People way over-hype the idea that round shields are better for dueling than mass battles. Large round center-gripped shields have a feature that's especially good for massed combat, they're great against missiles. It's no coincidence that umbrellas are also round and the center grip allows the shield to be held as far away from the body as possible which increases the cone of protection while at the same time allowing that metal boss to be as small as possible because it's only got to cover the fist and not the whole arm. Laminate construction allows the shield to be wide for its weight and conserve strategic metals but the hand is protected by a durable iron boss, quite brilliant actually. You'll never even get to the spear/sword/axe fight unless you survive the barrage of javelins, arrows and rocks first. Honestly in a time before widespread use of armor that was probably their primary reason for existence. I think it's significant that the comparatively better equipped Byzantines and Normans were among the early adopters of kites.

Expect most finds found are made out of laminated wood, they are made of wood planks glued together then either unfaced un rimmed, faced and not rimmed or rimmed and not faced. Also, umbrellas aren't typically flat and most shield, expecial round center grips, were and rain rarely fires straight at where an archer can shoot straight at you and volley you. On battlefield, a shiled in not comparable to a umbrella, if you wanted to take about really good battle field center grip shield design, it is better to examine the roman scutum. The bend allow for coverage over front and back, the way the handle is designed and the length allow you to brace is with the your knee so withstand more bashing around even when your shield isn't overlapping the bend allows you to run in formation and withstand arrow fire because the back ranks can brace the bend of the shield againist his fellows, the front ranks can looks through the natural hole and stab in than opening or in the tiny space of the fellows and the whole unit can steadily advance under arrow fire, then quickly resume typical formation within ranks and go. The great dome formation essential make you unit static and advancing with your shield ready to recieve a volley opens you up for javelin rock, handaxe, arrow attack to the torso and advancing in regular way in formation, with shield face presenting your opponent, obviously leaves you open to a volley. Umbrellas are typically hemispherical, most center grip rounds are flat circles.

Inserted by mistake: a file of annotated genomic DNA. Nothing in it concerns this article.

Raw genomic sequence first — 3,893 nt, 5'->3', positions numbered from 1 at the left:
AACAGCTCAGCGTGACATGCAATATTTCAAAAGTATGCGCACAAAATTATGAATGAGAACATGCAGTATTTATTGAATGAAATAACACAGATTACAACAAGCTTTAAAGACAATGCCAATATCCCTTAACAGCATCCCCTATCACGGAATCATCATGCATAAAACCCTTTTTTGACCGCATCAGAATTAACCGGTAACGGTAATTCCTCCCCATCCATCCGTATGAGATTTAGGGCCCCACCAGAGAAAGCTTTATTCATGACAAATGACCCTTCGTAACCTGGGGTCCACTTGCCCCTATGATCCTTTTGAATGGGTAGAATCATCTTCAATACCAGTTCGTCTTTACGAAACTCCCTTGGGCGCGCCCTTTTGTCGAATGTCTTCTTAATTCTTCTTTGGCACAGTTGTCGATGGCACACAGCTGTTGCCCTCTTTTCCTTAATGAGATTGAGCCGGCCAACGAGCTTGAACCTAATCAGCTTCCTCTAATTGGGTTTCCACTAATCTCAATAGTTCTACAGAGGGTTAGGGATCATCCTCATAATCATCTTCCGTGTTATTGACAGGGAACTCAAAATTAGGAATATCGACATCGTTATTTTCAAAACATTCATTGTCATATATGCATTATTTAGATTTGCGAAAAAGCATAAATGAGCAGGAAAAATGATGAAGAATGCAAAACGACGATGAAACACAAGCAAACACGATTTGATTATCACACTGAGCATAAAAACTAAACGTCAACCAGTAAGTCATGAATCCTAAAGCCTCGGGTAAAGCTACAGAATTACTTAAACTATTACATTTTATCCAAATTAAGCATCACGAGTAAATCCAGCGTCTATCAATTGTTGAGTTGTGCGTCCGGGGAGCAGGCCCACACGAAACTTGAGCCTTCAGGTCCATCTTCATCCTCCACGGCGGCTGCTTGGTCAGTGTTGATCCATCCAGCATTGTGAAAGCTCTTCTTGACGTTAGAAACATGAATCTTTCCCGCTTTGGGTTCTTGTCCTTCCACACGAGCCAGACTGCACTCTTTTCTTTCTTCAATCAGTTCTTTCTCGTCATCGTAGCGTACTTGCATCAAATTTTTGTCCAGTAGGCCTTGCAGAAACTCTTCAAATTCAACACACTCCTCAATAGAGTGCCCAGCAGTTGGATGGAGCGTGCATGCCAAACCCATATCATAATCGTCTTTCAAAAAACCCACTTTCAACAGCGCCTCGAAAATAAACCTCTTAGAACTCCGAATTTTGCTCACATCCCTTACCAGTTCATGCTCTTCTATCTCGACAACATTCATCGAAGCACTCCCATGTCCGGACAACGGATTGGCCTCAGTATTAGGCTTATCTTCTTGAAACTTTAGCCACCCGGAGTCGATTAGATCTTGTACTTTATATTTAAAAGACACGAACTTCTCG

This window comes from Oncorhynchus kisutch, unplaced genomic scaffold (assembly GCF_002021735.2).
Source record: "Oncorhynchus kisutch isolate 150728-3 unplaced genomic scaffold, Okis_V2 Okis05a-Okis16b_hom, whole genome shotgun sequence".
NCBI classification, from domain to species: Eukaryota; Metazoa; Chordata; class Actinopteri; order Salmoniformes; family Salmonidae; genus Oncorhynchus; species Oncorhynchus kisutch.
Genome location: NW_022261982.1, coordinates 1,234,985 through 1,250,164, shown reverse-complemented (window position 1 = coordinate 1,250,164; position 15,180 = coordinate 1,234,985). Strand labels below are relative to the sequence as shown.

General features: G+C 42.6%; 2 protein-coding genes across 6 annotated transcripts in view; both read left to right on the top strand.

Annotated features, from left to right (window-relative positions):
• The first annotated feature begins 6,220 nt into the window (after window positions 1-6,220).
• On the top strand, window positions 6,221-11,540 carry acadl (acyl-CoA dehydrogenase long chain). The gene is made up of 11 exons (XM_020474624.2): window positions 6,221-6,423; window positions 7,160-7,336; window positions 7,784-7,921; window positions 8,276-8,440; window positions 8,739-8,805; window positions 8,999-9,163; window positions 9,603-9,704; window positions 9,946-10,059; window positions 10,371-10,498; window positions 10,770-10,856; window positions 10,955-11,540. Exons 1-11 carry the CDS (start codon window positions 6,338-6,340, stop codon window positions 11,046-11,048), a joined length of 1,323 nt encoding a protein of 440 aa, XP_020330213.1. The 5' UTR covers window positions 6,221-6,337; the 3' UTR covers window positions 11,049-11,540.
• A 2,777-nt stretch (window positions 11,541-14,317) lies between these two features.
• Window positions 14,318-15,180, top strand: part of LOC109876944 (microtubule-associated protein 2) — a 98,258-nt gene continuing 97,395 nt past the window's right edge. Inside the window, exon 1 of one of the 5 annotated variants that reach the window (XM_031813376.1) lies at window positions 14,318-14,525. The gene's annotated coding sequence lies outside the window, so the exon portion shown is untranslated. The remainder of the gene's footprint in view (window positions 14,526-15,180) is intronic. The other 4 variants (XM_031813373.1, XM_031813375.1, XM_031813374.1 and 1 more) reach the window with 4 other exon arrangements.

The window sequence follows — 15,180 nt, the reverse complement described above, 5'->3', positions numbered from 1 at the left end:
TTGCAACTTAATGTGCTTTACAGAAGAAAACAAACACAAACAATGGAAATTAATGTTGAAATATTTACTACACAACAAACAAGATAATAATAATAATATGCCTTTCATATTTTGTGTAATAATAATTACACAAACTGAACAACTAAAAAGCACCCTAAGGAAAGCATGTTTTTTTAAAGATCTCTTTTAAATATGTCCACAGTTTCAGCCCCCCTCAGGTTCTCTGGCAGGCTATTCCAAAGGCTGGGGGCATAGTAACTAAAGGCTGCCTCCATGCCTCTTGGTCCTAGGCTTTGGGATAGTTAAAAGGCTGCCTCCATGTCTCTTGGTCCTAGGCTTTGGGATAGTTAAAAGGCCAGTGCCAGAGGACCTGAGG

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Philip Dyer





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PostPosted: Sun 09 Nov, 2014 8:19 pm    Post subject:         Reply with quote

Timo Nieminen wrote:
It's even more complicated than that. Because the centre gripped shield will move more in the hand when something like a javelin hits it, more of the energy will go into moving the shield than penetrating it. (The slower the projectile, the more difference this will make. So it will matter more for spears and javelins than arrows.)

But consider long-shanked javelins, as a specific case of designed-for-shield-piercing javelins. We can be looking at a lot of energy (perhaps well over 200J). It takes a thick shield to stop that. But if the shield-to-body distance is more than the length of the shank, it isn't so dangerous.

(Once it has things stuck through it, a center-gripped shield is easier to drop.)

(I find a 3kg centre-gripped shield to be comparable to a 5kg forearm-strapped shield.)

(Once it has things stuck through it, a center-gripped shield is easier to drop.)
is that a negate or positive?, because I would rather fight a with a rather awkward thing hanging off my shield than drastically increase my odds or getting speared, axed, cut, etc, in more places than not.
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Dennis Courneyea





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PostPosted: Sun 09 Nov, 2014 9:34 pm    Post subject:         Reply with quote

T. Kew wrote:
Regarding specifically sizes, I seem to recall there are Anglo-Saxon roundshields in the 50-60cm range. I'll try to dig up a reference or two if I can find the right bits of my notes.

Anyway, that would be worth bearing in mind before declaring Viking-Age re-enactors with small shields to be inaccurate.


I don't recall the souces, but I've read of small round shields found in Anglo-Saxon graves. It isn't known whether or not these smaller shields were actually used in battle - it has also been speculated that they were made specifically as grave goods, made smaller to reduce the cost and/or to more easily fit in a standard sized grave.
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Dennis Courneyea





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PostPosted: Sun 09 Nov, 2014 9:36 pm    Post subject:         Reply with quote

Philip Dyer wrote:
Expect most finds found are made out of laminated wood, they are made of wood planks glued together then either unfaced un rimmed, faced and not rimmed or rimmed and not faced.[...]


And many Viking shields made from Pine have been found - despite Pine being ill suited for a shield.